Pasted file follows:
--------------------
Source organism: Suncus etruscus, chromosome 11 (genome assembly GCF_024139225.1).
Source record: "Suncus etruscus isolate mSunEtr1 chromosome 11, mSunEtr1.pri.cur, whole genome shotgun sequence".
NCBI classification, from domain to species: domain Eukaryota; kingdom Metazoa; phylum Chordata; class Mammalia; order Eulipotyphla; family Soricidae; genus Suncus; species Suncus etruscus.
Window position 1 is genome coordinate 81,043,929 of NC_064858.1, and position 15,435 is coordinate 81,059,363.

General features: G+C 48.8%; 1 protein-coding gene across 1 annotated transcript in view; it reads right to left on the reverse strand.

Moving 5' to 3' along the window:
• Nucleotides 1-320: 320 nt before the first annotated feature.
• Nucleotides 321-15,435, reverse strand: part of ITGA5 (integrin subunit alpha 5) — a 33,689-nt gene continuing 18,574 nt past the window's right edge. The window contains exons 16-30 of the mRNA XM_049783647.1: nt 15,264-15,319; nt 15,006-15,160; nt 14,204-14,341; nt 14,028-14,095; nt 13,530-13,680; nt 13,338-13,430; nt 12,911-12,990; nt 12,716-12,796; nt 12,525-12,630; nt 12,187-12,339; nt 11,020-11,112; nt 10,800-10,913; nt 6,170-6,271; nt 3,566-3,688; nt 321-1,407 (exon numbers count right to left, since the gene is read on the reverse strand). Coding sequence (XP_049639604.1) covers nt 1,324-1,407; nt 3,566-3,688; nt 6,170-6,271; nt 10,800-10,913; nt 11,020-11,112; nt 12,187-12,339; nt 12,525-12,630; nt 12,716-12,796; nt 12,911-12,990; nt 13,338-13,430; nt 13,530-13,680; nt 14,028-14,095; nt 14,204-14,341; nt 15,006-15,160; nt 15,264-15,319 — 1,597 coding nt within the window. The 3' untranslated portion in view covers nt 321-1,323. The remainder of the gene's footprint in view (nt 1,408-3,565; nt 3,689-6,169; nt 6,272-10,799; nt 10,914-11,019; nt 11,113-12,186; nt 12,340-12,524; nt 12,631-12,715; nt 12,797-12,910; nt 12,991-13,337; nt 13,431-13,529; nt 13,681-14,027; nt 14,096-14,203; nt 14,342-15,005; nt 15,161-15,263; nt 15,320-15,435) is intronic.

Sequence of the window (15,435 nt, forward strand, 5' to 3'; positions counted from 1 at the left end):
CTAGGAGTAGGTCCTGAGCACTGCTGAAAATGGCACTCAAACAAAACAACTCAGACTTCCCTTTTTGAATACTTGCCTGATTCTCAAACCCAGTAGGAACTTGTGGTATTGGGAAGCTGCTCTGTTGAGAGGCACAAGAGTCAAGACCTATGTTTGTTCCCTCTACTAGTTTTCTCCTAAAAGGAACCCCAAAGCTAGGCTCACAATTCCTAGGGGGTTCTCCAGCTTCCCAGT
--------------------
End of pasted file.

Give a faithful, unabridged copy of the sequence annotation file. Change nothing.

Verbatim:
Source organism: Suncus etruscus, chromosome 11 (genome assembly GCF_024139225.1).
Source record: "Suncus etruscus isolate mSunEtr1 chromosome 11, mSunEtr1.pri.cur, whole genome shotgun sequence".
NCBI classification, from domain to species: domain Eukaryota; kingdom Metazoa; phylum Chordata; class Mammalia; order Eulipotyphla; family Soricidae; genus Suncus; species Suncus etruscus.
Window position 1 is genome coordinate 81,043,929 of NC_064858.1, and position 15,435 is coordinate 81,059,363.

General features: G+C 48.8%; 1 protein-coding gene across 1 annotated transcript in view; it reads right to left on the reverse strand.

Moving 5' to 3' along the window:
• Nucleotides 1-320: 320 nt before the first annotated feature.
• Nucleotides 321-15,435, reverse strand: part of ITGA5 (integrin subunit alpha 5) — a 33,689-nt gene continuing 18,574 nt past the window's right edge. The window contains exons 16-30 of the mRNA XM_049783647.1: nt 15,264-15,319; nt 15,006-15,160; nt 14,204-14,341; nt 14,028-14,095; nt 13,530-13,680; nt 13,338-13,430; nt 12,911-12,990; nt 12,716-12,796; nt 12,525-12,630; nt 12,187-12,339; nt 11,020-11,112; nt 10,800-10,913; nt 6,170-6,271; nt 3,566-3,688; nt 321-1,407 (exon numbers count right to left, since the gene is read on the reverse strand). Coding sequence (XP_049639604.1) covers nt 1,324-1,407; nt 3,566-3,688; nt 6,170-6,271; nt 10,800-10,913; nt 11,020-11,112; nt 12,187-12,339; nt 12,525-12,630; nt 12,716-12,796; nt 12,911-12,990; nt 13,338-13,430; nt 13,530-13,680; nt 14,028-14,095; nt 14,204-14,341; nt 15,006-15,160; nt 15,264-15,319 — 1,597 coding nt within the window. The 3' untranslated portion in view covers nt 321-1,323. The remainder of the gene's footprint in view (nt 1,408-3,565; nt 3,689-6,169; nt 6,272-10,799; nt 10,914-11,019; nt 11,113-12,186; nt 12,340-12,524; nt 12,631-12,715; nt 12,797-12,910; nt 12,991-13,337; nt 13,431-13,529; nt 13,681-14,027; nt 14,096-14,203; nt 14,342-15,005; nt 15,161-15,263; nt 15,320-15,435) is intronic.

Sequence of the window (15,435 nt, forward strand, 5' to 3'; positions counted from 1 at the left end):
CTAGGAGTAGGTCCTGAGCACTGCTGAAAATGGCACTCAAACAAAACAACTCAGACTTCCCTTTTTGAATACTTGCCTGATTCTCAAACCCAGTAGGAACTTGTGGTATTGGGAAGCTGCTCTGTTGAGAGGCACAAGAGTCAAGACCTATGTTTGTTCCCTCTACTAGTTTTCTCCTAAAAGGAACCCCAAAGCTAGGCTCACAATTCCTAGGGGGTTCTCCAGCTTCCCAGT